Remembering Ali and his legacy as an ambassador for universal love and peace.
Cassius Clay, a.k.a. Muhammad Ali, is perhaps the most famed black celebrity in the state. He was born January 17, 1942 in Louisville, Kentucky, and departed this world on June 3, 2016 after an extended battle with Parkinson ’s disease. At an early age this young man learned to float like a butterfly and sting like a bee, becoming the most renowned boxing champion in the world. He won a gold medal in the 1960 Olympics as the light heavyweight competition and was deemed an Olympic hero. When he retired from the boxing world, he retired a champion on all fronts.
Of course boxing wasn’t the only thing that made Muhammad Ali famous. He was most infamous for refusing to enter the draft in April 1967, under grounds that he was a practicing Muslim minister and could not fight. After a lengthy court battle, the U.S. Supreme Court overturned his conviction in 1971, freeing Ali to continue his boxing career.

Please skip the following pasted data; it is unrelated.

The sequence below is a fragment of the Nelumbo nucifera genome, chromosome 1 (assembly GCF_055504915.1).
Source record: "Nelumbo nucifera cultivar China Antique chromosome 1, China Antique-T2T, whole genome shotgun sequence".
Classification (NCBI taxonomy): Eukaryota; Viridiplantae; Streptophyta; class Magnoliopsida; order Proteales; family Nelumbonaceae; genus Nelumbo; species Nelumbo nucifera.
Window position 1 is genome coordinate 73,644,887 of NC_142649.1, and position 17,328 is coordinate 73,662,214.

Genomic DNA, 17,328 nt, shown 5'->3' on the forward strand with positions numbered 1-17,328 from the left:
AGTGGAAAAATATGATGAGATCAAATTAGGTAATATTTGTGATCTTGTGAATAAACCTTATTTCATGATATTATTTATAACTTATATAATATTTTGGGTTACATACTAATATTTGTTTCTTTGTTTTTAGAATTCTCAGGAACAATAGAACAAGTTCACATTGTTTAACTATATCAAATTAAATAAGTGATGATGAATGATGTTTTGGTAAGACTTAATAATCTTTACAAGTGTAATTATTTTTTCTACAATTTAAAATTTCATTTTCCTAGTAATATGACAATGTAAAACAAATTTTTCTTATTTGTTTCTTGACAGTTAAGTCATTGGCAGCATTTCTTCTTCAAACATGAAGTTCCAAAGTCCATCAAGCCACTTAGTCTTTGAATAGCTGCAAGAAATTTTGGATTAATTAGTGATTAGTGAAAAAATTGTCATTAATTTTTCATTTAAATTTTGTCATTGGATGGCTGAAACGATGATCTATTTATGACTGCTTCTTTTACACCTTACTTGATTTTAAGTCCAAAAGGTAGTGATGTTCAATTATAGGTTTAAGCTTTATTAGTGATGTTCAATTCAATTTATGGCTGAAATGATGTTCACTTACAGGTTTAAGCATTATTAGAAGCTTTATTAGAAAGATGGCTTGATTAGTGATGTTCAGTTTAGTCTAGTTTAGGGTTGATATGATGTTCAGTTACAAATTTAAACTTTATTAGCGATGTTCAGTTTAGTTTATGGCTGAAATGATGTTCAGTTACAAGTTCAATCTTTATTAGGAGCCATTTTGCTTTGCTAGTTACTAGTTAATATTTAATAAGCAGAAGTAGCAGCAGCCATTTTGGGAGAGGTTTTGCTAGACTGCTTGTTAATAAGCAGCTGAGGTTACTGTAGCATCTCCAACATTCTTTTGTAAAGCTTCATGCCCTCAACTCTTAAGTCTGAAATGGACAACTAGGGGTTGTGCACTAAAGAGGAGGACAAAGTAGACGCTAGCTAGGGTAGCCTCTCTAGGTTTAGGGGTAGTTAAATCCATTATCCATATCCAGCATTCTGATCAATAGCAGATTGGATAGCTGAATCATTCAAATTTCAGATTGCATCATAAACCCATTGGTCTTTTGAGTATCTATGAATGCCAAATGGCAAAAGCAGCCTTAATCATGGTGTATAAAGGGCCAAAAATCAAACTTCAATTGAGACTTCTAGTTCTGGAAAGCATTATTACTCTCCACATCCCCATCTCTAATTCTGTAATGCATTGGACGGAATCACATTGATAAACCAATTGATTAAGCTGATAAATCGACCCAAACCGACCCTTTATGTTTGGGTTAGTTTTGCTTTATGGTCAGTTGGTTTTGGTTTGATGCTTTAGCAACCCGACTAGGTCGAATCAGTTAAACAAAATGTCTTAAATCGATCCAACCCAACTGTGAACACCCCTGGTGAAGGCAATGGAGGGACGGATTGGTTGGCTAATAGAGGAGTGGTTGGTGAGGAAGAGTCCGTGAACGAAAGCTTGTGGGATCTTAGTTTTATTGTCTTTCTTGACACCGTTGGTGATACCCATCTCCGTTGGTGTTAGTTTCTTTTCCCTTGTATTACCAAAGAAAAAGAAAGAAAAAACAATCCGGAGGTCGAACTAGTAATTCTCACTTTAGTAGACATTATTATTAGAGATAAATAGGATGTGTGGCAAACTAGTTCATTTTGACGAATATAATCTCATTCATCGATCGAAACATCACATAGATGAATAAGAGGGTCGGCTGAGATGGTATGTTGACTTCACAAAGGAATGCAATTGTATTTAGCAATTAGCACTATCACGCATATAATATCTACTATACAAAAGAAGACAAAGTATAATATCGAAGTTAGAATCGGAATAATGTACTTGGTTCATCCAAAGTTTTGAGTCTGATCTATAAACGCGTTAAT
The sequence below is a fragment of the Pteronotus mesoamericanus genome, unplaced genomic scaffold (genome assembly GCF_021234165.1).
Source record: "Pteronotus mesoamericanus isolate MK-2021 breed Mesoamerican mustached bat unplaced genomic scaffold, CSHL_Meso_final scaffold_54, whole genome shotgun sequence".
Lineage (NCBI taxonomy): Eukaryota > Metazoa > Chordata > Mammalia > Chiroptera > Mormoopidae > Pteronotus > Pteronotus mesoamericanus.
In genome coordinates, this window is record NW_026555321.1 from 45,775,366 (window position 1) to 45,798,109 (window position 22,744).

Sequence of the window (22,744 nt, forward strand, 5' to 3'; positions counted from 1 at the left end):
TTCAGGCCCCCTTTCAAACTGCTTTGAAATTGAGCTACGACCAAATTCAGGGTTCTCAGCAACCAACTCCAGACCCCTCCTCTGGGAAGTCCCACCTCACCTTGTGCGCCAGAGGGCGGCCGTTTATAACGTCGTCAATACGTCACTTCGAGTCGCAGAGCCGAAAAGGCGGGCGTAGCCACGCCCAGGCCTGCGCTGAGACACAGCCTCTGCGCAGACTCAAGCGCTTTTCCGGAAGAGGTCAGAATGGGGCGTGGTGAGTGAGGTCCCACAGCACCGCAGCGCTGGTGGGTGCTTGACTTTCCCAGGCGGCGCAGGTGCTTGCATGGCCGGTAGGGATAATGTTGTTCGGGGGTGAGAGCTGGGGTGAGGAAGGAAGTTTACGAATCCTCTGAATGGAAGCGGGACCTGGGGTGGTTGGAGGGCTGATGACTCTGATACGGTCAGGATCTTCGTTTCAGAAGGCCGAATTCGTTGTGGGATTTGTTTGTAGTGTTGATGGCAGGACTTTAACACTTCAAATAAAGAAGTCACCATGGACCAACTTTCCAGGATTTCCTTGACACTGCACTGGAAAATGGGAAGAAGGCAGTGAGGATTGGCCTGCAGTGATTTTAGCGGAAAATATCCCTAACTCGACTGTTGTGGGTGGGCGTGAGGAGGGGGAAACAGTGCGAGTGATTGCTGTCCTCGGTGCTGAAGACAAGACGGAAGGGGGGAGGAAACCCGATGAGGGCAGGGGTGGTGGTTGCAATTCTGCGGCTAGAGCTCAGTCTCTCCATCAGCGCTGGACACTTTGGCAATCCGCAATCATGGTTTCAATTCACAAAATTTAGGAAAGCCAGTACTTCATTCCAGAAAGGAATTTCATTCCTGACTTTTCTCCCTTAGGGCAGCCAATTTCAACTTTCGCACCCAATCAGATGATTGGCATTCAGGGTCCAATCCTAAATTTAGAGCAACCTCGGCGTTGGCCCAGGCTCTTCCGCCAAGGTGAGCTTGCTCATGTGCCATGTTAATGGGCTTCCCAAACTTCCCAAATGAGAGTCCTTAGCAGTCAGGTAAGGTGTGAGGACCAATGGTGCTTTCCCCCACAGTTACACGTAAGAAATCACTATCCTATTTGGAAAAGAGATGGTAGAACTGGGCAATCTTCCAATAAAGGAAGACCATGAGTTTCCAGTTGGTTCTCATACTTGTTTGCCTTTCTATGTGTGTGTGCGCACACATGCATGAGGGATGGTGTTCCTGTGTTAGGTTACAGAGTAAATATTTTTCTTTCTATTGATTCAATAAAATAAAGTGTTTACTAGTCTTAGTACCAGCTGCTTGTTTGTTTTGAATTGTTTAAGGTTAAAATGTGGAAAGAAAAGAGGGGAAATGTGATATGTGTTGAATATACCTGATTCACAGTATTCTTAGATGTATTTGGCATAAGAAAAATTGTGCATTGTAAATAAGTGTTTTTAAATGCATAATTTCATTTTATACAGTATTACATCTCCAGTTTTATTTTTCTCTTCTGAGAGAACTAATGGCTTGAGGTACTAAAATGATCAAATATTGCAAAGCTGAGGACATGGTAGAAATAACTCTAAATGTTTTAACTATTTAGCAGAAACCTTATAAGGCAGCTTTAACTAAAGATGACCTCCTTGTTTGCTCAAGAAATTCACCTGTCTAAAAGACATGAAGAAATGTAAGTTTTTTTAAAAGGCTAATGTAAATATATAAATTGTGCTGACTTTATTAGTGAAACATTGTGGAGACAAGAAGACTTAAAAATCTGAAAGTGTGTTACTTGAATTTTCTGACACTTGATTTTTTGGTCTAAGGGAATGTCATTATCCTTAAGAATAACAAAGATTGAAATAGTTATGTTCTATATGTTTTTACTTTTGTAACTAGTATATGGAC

In 1984, Ali announced he has Parkinson’s Disease and began his involvement in the Muhammad Ali Parkinson Center in Phoenix, Arizona. He also supported and was involved with the Make-A-Wish Foundation and the Special Olympics. He achieved one of his greatest honors in 1998, when he was deemed the United Nations Messenger of Peace, thanks to his work with developing nations and aiding countries in need like Morocco and Mexico.
Though he became rich and famous, he never forgot where he was from. The Muhammad Ali Center opened in 2005 in downtown Louisville. The Champ wanted it to be a community center with learning tools and an encouraging environment for today’s youth. During that same year, he was bestowed with the Presidential Medal of Freedom from President George W. Bush.
He was known for his compassion and kindness, even convincing a stranger not to commit suicide at one point. He used only words and kindness to draw the man away from a building ledge, citing his own experiences in life and how he overcame hardship. Ali’s life was not always charmed, but he made the most of what he had and overcame great obstacles in his path.
At the time of Ali’s death, thousands were in attendance. His widow, Lonnie, is quoted as saying, “Muhammad indicated that, when the end came for him, he wanted us to use his life and death as a teaching moment for young people, for his country, and for the world. He wanted us to remind people who are suffering that he had seen the face of injustice. He grew up during segregation, and that during his early life he was not free to be who he wanted to be. BUT, he never became embittered enough to quit or to engage in violence.”
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